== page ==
Good Afternoon Peers,
Yesterday I posted about my flare up of pain and my subsequent early bedtime. I believe it is necessary to follow-up on that post with a discussion about chronic pain and items Peers use to assist their pain levels, both prior to sleep and during time spent in bed. There are many different ways Peers I speak with use when trying to accomplish getting that often elusive good nights sleep. Persons with Fibromyalgia, and chronic pain, generally have a dysfunction in their brain that creates a lack of effective REM sleep and what the “National Sleep Disorder Foundation” calls microarousals.
My early trip to bed yesterday was not optional considering the amount of pain I was experiencing, however, it did not entail getting a decent rest. I lay in bed, slept for an hour or two, woke up in great pain and then waited until I either fell asleep again or it was time to take another one of my regular medications. All told, I was in bed for 13 hours waiting for the pain to quiet into it’s normal low roar. Despite my medication and my items I have found to create more comfort in aiding sleep, they were of little use.
This is not my every night experience, however it does have elements of my normal sleep pattern; excluding the 13 hours. It took me a few years to figure out that the height and density of my pillows were one of the most important items required for a decent nights sleep. I have pain in my neck and shoulder muscles. Most Peers also experience this. By having pillows that correctly support my neck height allows me to sleep for up to three hours straight through. This is not the case every night, but when it is I feel like breaking out in dance! I never go away on overnight trips without bringing at least one of my own pillows. One other popular type of pillow that Peers use is the body pillow. It can be used as a type of wedge that supports your body to stay on your side while having a soft weight to lay your backside on or to rest arms and legs on. Experimenting with pillows under your knees as you sleep on your back, or placed in between your knees if you lie on your side are another use of pillows that might help with better sleep.
Additionally, having a mattress type that fits my bodies pain needs is very important. I need a firm mattress with a soft topper for the trigger points in my shoulders, arms and hips. People tease me when I go on vacation with them, telling me that I am just like the woman in the story, “The Princess and the Pea”. Peers may need a certain weight, light to heavier, of their blankets since they lay atop their muscle trigger points. Using a fan to create white noise helps some to block out intrusive sounds that may awaken them. Over the last few years I have used a fan to accomplish this. I used to own a small machine that created a white noise. This was the same type of machine that you may have seen outside of the doors of therapists to block out both the outside noise and the inside conversation that was occurring. This worked better than a fan for me. One action that use to help me was moving to the couch when I awoke. My body appeared to respond to the cooler surface and would slip into slumber rapidly.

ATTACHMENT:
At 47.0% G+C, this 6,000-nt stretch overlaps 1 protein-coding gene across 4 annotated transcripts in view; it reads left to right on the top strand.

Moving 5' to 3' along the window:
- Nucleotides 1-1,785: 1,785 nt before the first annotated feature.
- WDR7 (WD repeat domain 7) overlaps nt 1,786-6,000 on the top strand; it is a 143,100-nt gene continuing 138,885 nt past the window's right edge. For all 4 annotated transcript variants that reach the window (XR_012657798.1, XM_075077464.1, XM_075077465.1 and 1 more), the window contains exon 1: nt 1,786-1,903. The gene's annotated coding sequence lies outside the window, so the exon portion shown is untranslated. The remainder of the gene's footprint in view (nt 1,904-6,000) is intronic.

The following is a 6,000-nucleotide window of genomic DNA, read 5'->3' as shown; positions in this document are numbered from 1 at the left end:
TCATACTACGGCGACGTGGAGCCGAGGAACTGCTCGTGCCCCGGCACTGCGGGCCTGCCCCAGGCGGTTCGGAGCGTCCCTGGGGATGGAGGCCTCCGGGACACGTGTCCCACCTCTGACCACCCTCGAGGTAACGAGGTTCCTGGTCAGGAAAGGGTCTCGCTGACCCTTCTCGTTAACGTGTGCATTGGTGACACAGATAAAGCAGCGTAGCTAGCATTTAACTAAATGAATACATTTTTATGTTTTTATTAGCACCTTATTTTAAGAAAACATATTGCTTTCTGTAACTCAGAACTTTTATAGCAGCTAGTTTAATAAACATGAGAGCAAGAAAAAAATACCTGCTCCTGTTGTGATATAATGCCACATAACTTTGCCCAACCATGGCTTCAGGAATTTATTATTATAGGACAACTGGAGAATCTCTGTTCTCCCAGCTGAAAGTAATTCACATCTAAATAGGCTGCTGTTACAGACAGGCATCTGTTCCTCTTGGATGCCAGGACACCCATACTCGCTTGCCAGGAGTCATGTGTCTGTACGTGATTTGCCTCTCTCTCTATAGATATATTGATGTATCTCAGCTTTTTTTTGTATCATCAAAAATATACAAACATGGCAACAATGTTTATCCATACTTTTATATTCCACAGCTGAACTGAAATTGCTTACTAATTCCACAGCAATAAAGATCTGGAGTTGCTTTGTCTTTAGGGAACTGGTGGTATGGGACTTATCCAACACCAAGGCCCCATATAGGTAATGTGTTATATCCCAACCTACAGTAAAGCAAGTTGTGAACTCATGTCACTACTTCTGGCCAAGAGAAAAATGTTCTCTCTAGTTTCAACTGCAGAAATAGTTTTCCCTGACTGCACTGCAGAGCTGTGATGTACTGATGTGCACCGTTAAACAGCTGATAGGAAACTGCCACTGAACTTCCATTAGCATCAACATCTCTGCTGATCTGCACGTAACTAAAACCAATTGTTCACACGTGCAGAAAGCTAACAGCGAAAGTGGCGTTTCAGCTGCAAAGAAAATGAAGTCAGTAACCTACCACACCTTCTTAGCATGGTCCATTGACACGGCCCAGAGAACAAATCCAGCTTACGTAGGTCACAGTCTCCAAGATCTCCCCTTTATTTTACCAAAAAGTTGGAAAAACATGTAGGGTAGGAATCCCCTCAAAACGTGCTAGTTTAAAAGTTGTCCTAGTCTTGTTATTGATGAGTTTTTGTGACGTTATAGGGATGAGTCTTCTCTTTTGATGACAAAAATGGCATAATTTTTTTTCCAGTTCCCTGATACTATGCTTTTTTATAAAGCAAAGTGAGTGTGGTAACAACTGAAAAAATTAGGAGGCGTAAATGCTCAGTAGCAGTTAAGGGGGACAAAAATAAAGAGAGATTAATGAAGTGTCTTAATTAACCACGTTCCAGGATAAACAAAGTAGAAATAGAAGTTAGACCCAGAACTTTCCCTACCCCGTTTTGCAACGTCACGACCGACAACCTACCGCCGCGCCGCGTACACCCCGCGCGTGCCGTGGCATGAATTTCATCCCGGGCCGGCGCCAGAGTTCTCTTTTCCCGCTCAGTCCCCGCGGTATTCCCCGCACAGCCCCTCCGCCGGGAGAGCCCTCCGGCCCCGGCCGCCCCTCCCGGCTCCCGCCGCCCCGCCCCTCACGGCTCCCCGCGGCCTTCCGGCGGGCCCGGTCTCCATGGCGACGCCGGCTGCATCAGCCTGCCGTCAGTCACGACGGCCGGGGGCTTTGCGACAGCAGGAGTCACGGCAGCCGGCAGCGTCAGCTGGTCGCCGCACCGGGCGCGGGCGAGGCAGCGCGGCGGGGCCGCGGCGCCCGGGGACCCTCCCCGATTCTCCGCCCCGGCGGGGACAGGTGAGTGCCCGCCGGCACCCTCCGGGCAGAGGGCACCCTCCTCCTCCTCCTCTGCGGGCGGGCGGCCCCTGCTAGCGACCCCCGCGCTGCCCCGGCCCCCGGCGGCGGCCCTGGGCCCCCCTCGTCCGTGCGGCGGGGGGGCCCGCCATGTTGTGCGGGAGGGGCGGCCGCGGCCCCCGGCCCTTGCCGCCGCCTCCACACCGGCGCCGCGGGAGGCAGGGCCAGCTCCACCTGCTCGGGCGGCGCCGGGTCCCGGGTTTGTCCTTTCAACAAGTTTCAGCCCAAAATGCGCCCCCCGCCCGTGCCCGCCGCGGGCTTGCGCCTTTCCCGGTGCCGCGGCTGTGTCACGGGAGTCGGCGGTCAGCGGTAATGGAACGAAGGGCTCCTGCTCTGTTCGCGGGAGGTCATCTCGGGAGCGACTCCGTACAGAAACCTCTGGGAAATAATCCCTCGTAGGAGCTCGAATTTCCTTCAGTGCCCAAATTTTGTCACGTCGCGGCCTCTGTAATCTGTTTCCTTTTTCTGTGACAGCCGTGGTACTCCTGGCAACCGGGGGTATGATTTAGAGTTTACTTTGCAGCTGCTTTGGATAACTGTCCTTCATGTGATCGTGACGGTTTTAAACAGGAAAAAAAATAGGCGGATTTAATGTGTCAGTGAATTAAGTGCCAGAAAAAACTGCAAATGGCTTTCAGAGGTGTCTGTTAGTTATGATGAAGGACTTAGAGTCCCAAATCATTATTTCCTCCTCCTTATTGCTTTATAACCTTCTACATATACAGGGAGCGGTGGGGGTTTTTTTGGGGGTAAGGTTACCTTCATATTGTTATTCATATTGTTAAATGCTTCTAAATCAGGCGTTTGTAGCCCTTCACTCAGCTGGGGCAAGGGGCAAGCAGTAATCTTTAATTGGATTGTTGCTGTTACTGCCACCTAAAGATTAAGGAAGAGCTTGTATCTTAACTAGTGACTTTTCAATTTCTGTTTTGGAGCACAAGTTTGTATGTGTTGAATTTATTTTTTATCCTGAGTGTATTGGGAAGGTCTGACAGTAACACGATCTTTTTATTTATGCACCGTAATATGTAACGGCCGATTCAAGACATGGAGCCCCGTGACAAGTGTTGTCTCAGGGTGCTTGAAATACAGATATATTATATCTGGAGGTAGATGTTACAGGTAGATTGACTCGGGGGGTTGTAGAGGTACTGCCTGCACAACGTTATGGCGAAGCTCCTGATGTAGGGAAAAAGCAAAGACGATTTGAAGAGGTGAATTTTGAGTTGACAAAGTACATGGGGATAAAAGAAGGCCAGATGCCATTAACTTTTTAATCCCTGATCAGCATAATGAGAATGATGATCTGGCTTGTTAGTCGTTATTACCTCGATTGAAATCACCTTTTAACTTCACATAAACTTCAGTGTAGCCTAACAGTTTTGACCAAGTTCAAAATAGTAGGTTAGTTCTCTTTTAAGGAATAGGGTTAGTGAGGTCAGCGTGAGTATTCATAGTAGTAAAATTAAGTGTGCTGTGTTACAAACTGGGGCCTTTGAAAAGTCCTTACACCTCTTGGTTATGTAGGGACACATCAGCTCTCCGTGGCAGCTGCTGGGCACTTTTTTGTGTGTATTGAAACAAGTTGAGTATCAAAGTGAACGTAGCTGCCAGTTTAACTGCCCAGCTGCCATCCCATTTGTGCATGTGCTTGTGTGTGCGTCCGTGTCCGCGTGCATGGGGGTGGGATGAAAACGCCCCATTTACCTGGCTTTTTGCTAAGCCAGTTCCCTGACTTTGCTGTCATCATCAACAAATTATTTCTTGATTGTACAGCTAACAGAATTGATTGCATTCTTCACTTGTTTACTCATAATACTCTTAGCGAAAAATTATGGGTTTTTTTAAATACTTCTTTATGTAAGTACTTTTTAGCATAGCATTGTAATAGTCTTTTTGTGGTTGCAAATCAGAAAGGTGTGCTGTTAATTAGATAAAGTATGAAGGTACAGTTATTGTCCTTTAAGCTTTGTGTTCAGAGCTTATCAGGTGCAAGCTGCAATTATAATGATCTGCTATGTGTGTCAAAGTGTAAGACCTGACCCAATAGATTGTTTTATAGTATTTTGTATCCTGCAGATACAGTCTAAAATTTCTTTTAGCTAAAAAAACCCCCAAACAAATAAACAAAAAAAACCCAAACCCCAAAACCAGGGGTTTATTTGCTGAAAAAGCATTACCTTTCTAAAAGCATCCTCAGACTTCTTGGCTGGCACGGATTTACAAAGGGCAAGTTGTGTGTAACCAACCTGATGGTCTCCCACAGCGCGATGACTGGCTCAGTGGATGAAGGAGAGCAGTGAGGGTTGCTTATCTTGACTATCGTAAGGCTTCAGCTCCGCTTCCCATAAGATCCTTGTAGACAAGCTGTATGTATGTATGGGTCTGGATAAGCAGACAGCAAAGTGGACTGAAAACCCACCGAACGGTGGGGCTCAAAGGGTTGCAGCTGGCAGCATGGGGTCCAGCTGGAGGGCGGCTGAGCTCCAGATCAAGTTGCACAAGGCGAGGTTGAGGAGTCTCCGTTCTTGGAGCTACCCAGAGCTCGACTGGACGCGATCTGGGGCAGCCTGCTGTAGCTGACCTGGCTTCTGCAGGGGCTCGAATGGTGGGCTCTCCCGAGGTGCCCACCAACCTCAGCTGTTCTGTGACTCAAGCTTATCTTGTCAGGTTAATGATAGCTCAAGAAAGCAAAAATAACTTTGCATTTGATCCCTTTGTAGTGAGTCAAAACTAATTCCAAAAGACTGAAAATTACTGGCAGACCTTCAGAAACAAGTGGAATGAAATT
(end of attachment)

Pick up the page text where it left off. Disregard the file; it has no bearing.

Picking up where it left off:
There are also many actions Peers use prior to getting into bed. These include many modalities that help to soothe their pain before slipping under the covers. Taking a hot bath using Epsom salts is something I hear from almost every chronic pain. If you are experiencing a coexisting problem, like severe arthritis or perhaps you have unreliable arm or leg strength that makes getting in and out of the bathtub difficult, a hot shower might soothe your muscle aches. Various types of lotions or creams are often massaged into the muscles prior to bedtime. A heating pad on low equipped with a timer can be effective. The opposite may also assist, a ice pad wrapped in a towel placed on your neck or other sore area as you fall asleep. The last most common tool I hear about often is gentle stretching before getting into bed.
I have not gone into a discussion about various medications, but of course Peers do take these to assist their sleep. This would be something that an individual would need to feel comfortable using, and speak to their doctors about. The other item not discussed is alternative remedies specifically used for sleep aid. I personally believe that each Peer should use what they find works best for them. I am not informed enough to discuss alternative supplements and I leave this up to each individual to discover what works best for them. I will suggest that Peers be careful in choosing these internal sleep aids. Medications have side effects and many, if not most, are addicting and alternative supplements can actually be dangerous, especially if mixed with western medication.
Wishing you compassionate hope for your pain tolerate day,
Lucinda Tart, Fibromyalgia Peer Advocate/Life Skills Advisor